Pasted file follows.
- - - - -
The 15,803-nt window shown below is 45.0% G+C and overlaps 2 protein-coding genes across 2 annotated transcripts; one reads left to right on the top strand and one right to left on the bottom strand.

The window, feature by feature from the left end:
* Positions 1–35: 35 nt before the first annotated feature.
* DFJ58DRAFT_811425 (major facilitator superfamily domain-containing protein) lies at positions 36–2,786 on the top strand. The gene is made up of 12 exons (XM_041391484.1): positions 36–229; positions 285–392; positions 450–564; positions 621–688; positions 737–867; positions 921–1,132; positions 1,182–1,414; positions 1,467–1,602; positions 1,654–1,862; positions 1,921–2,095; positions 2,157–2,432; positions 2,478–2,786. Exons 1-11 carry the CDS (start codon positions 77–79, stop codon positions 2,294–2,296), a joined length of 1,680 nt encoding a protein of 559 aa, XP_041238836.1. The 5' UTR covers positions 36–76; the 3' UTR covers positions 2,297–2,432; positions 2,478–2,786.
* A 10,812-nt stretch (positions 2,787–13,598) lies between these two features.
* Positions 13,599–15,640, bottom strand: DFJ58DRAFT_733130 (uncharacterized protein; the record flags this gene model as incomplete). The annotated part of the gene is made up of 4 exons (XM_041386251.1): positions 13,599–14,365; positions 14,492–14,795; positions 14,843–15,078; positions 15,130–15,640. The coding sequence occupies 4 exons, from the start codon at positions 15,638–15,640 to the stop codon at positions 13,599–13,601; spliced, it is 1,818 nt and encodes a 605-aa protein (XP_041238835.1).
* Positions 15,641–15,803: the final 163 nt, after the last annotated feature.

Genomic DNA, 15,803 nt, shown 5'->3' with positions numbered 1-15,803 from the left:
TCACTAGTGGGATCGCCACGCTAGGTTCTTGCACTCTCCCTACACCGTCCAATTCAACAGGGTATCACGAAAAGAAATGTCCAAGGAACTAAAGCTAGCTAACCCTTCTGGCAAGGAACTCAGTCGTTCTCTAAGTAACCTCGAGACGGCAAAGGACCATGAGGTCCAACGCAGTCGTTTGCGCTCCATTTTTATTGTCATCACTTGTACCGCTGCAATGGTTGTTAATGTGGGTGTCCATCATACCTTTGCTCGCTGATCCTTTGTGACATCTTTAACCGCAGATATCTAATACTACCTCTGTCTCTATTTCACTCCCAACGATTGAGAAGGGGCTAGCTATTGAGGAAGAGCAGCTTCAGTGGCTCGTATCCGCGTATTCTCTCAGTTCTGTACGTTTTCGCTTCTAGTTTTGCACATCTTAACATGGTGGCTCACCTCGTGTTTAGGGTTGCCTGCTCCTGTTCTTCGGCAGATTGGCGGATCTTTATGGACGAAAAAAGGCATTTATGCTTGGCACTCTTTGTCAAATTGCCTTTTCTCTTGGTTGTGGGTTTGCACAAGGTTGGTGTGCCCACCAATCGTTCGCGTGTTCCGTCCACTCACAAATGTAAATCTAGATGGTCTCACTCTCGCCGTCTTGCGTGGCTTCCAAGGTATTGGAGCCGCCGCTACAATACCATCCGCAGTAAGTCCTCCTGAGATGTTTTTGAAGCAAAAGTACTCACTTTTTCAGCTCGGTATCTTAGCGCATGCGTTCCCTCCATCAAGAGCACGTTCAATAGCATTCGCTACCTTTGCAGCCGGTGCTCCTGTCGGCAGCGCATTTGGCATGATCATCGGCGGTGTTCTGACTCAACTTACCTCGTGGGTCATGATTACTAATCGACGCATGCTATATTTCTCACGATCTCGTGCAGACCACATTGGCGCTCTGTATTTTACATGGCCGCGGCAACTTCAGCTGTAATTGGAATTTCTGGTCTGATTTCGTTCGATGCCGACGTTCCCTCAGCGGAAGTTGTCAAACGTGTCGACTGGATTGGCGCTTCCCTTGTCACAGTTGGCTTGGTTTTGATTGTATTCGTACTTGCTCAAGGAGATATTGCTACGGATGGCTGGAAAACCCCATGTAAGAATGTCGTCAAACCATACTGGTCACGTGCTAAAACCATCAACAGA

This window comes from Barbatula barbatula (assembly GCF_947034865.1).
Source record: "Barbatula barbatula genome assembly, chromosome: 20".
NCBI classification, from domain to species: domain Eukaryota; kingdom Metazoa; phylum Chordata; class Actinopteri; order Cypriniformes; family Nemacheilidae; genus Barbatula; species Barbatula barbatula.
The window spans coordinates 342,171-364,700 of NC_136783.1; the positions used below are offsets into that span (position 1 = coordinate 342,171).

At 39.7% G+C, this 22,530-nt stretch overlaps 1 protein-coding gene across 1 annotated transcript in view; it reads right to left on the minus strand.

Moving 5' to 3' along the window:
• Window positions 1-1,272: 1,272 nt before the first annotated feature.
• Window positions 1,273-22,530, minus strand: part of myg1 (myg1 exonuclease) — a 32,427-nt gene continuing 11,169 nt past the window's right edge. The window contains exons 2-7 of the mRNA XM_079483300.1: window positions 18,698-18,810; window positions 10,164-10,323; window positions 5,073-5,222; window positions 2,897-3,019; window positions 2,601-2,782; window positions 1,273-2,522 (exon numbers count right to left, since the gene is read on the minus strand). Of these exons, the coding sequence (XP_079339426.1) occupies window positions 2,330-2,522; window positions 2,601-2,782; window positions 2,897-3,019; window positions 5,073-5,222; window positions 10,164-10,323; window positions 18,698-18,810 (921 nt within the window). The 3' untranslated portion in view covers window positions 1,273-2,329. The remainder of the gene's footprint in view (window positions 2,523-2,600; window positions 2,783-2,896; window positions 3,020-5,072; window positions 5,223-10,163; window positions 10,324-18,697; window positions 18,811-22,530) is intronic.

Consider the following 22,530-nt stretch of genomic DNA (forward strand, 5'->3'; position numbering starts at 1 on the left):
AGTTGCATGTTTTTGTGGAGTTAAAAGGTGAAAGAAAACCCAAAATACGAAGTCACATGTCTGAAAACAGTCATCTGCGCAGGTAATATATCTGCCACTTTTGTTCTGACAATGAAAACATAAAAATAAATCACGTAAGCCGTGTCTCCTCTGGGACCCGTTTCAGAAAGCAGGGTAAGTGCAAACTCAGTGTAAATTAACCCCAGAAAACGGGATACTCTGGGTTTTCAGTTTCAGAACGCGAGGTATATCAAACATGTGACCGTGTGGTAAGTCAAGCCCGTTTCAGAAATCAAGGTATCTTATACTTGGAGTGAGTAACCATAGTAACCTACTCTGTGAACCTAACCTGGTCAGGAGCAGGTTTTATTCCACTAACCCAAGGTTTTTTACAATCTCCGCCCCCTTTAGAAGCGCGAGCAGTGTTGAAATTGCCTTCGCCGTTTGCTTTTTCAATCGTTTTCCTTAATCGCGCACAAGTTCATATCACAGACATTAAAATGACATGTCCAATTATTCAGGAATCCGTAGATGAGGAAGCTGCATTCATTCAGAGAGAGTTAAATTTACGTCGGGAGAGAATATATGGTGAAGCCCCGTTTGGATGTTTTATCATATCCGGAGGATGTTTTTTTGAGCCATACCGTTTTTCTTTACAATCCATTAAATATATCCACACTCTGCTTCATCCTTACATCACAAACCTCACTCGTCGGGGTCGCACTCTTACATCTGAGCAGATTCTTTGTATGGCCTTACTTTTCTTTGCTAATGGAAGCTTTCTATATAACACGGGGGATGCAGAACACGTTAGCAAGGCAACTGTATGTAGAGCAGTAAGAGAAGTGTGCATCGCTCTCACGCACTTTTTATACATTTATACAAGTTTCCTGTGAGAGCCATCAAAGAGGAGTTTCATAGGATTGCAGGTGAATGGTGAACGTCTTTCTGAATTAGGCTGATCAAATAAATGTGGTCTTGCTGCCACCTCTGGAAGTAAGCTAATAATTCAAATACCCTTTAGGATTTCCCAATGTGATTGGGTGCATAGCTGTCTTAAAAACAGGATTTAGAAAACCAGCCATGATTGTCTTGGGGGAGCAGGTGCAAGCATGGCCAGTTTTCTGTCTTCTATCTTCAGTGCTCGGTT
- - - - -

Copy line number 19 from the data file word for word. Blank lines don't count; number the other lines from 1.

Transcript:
AGTTGCATGTTTTTGTGGAGTTAAAAGGTGAAAGAAAACCCAAAATACGAAGTCACATGTCTGAAAACAGTCATCTGCGCAGGTAATATATCTGCCACTTTTGTTCTGACAATGAAAACATAAAAATAAATCACGTAAGCCGTGTCTCCTCTGGGACCCGTTTCAGAAAGCAGGGTAAGTGCAAACTCAGTGTAAATTAACCCCAGAAAACGGGATACTCTGGGTTTTCAGTTTCAGAACGCGAGGTATATCAAACATGTGACCGTGTGGTAAGTCAAGCCCGTTTCAGAAATCAAGGTATCTTATACTTGGAGTGAGTAACCATAGTAACCTACTCTGTGAACCTAACCTGGTCAGGAGCAGGTTTTATTCCACTAACCCAAGGTTTTTTACAATCTCCGCCCCCTTTAGAAGCGCGAGCAGTGTTGAAATTGCCTTCGCCGTTTGCTTTTTCAATCGTTTTCCTTAATCGCGCACAAGTTCATATCACAGACATTAAAATGACATGTCCAATTATTCAGGAATCCGTAGATGAGGAAGCTGCATTCATTCAGAGAGAGTTAAATTTACGTCGGGAGAGAATATATGGTGAAGCCCCGTTTGGATGTTTTATCATATCCGGAGGATGTTTTTTTGAGCCATACCGTTTTTCTTTACAATCCATTAAATATATCCACACTCTGCTTCATCCTTACATCACAAACCTCACTCGTCGGGGTCGCACTCTTACATCTGAGCAGATTCTTTGTATGGCCTTACTTTTCTTTGCTAATGGAAGCTTTCTATATAACACGGGGGATGCAGAACACGTTAGCAAGGCAACTGTATGTAGAGCAGTAAGAGAAGTGTGCATCGCTCTCACGCACTTTTTATACATTTATACAAGTTTCCTGTGAGAGCCATCAAAGAGGAGTTTCATAGGATTGCAGGTGAATGGTGAACGTCTTTCTGAATTAGGCTGATCAAATAAATGTGGTCTTGCTGCCACCTCTGGAAGTAAGCTAATAATTCAAATACCCTTTAGGATTTCCCAATGTGATTGGGTGCATAGCTGTCTTAAAAACAGGATTTAGAAAACCAGCCATGATTGTCTTGGGGGAGCAGGTGCAAGCATGGCCAGTTTTCTGTCTTCTATCTTCAGTGCTCGGTT